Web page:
Priyanka Jethwa looks at how you can fill your nets as North Sea cod comes back on the menu.
Ten years after North Sea cod was deemed to be at risk of disappearing if measures weren’t taken, the Marine Stewardship Council (MSC) announced last month that the fish is now officially sustainable again.
Cod remains one of the most popular fish in the UK, with Brits consuming nearly 70,000 tonnes per year. But last year, MSC research found that a third of adults in the UK thought cod wasn’t sustainable and therefore avoided eating it altogether.
Packs of North Sea cod will now carry the MSC ‘blue tick’ – a certificate that is hard to obtain, as the evidence has to be peer-reviewed. Consumers will therefore be assured that the fish is sustainable, and be more inclined to buy it.
Laura Buthlay, procurement supply manager at wholesaler Thomas Ridley Foodservice, says: “This is a fantastic achievement for the industry, and good news for our customers, giving them wider choice.”
Jay Gore, fish department manager at wholesaler Robinson’s Fresh Foods, notes: “Once the message gets out to customers that we sell sustainable North Sea cod, it will certainly have a positive effect on sales.”
Meanwhile, James Simpson, MSC’s senior communications and marketing manager – North East Atlantic, says: “When the news went live on 19 July, there was greater demand for cod at Peterhead Fish Market.”
As for the price of the cod, Simpson says it’s too early to predict what will happen, but it most likely won’t decrease, as North Sea cod has always been a premium product.
Buthlay adds: “Generally, the price of fish has risen over the past six months. It is early days and we will have to monitor the market to see what will happen from here.”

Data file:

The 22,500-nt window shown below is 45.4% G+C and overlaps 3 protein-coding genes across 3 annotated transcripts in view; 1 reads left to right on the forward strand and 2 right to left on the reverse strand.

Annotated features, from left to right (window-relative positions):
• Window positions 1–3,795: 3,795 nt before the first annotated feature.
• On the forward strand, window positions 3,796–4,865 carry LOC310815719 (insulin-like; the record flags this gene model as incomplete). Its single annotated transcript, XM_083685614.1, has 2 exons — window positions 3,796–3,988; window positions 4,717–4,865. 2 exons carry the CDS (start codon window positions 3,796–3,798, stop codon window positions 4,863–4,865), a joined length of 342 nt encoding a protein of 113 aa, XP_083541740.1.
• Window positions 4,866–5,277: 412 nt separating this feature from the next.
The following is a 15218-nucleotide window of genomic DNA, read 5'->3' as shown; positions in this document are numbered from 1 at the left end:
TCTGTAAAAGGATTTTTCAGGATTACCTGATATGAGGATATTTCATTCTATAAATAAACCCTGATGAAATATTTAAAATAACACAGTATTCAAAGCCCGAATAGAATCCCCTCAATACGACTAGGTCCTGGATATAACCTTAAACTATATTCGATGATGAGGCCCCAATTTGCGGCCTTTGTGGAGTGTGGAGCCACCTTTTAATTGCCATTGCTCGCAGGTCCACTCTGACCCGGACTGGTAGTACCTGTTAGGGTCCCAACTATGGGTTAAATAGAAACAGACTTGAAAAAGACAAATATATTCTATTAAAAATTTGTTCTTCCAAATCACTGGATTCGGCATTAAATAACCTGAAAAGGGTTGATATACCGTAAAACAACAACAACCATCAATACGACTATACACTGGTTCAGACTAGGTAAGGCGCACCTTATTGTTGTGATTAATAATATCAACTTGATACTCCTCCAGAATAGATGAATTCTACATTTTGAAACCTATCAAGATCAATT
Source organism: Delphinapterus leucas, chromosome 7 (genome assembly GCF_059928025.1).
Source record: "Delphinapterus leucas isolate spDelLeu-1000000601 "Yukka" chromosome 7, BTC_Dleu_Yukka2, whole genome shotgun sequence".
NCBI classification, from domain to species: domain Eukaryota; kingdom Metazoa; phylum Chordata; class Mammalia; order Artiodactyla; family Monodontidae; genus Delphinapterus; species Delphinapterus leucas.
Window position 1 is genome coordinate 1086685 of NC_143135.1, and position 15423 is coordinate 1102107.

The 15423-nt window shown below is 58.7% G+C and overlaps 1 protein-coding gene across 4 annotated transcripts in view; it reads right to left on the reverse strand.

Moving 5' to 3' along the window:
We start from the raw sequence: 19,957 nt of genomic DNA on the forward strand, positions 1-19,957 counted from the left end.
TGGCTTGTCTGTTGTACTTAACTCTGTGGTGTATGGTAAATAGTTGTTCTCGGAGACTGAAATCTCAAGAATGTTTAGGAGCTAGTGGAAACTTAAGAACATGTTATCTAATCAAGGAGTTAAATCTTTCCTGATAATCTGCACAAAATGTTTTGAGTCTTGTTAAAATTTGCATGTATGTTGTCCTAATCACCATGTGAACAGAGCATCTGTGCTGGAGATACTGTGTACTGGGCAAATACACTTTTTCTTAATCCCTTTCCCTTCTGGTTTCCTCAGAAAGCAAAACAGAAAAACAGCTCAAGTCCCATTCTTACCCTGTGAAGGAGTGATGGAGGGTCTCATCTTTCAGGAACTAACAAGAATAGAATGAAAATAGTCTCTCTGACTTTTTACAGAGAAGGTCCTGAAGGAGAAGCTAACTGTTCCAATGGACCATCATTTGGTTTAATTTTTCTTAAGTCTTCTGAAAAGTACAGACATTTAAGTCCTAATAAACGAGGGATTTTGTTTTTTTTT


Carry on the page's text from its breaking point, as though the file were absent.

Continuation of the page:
Wholesaler Star Feast Foods recently expanded into London, following a growing appetite across the UK for sustainable shrimp. The company’s business development manager, Mohammed Khan, says: “If prices do go up, our customers would be happy to pay the difference as we’d explain the situation to them.”
Sales in certain areas of the market are tipped to rise on the back of the ‘blue tick’ news. Gary Hannah, managing director at Hannah Food Service, says: “We are part of ‘Food for Life’, which is passionate about supplying MSC-approved seafood. The programme has an awards scheme based on the sustainability of the food you provide to schools. A lot of the local councils jumped on the back of this, as they saw it as an achievement, so North Sea cod could now enjoy the effects of this.”
How else can wholesalers increase cod sales on the back of this development? The answer lies in justification and creativity. MSC research shows that consumers can gloss over sustainability claims unless a reputable body is making them. Thus, wholesalers need to encourage their customers to talk up the MSC stamp of approval.
Furthermore, creating recipes that identify cod as a premium product that can be used in unique ways is a useful tool. Hannah says: “One supplier we were talking to had a ginger-battered fish designed for schools. You can buy the same battered fish from 100 others – so it’s all about standing out from the crowd.”